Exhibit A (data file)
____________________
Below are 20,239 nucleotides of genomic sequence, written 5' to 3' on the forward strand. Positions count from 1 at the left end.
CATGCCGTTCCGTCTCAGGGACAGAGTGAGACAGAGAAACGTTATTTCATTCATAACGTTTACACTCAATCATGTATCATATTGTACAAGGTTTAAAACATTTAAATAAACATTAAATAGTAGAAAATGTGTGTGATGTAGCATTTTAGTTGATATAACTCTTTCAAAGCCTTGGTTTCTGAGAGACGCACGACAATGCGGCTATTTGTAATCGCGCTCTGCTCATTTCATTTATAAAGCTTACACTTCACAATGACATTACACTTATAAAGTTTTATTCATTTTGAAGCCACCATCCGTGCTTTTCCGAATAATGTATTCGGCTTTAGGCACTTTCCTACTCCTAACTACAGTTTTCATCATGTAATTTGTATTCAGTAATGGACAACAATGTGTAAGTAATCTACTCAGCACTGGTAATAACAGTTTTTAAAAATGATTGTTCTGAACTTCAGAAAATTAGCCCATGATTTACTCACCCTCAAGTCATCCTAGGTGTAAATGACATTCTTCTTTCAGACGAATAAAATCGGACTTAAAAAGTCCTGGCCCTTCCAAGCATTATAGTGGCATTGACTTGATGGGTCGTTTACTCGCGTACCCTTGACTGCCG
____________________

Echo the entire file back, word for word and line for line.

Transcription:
Below are 20,239 nucleotides of genomic sequence, written 5' to 3' on the forward strand. Positions count from 1 at the left end.
CATGCCGTTCCGTCTCAGGGACAGAGTGAGACAGAGAAACGTTATTTCATTCATAACGTTTACACTCAATCATGTATCATATTGTACAAGGTTTAAAACATTTAAATAAACATTAAATAGTAGAAAATGTGTGTGATGTAGCATTTTAGTTGATATAACTCTTTCAAAGCCTTGGTTTCTGAGAGACGCACGACAATGCGGCTATTTGTAATCGCGCTCTGCTCATTTCATTTATAAAGCTTACACTTCACAATGACATTACACTTATAAAGTTTTATTCATTTTGAAGCCACCATCCGTGCTTTTCCGAATAATGTATTCGGCTTTAGGCACTTTCCTACTCCTAACTACAGTTTTCATCATGTAATTTGTATTCAGTAATGGACAACAATGTGTAAGTAATCTACTCAGCACTGGTAATAACAGTTTTTAAAAATGATTGTTCTGAACTTCAGAAAATTAGCCCATGATTTACTCACCCTCAAGTCATCCTAGGTGTAAATGACATTCTTCTTTCAGACGAATAAAATCGGACTTAAAAAGTCCTGGCCCTTCCAAGCATTATAGTGGCATTGACTTGATGGGTCGTTTACTCGCGTACCCTTGACTGCCG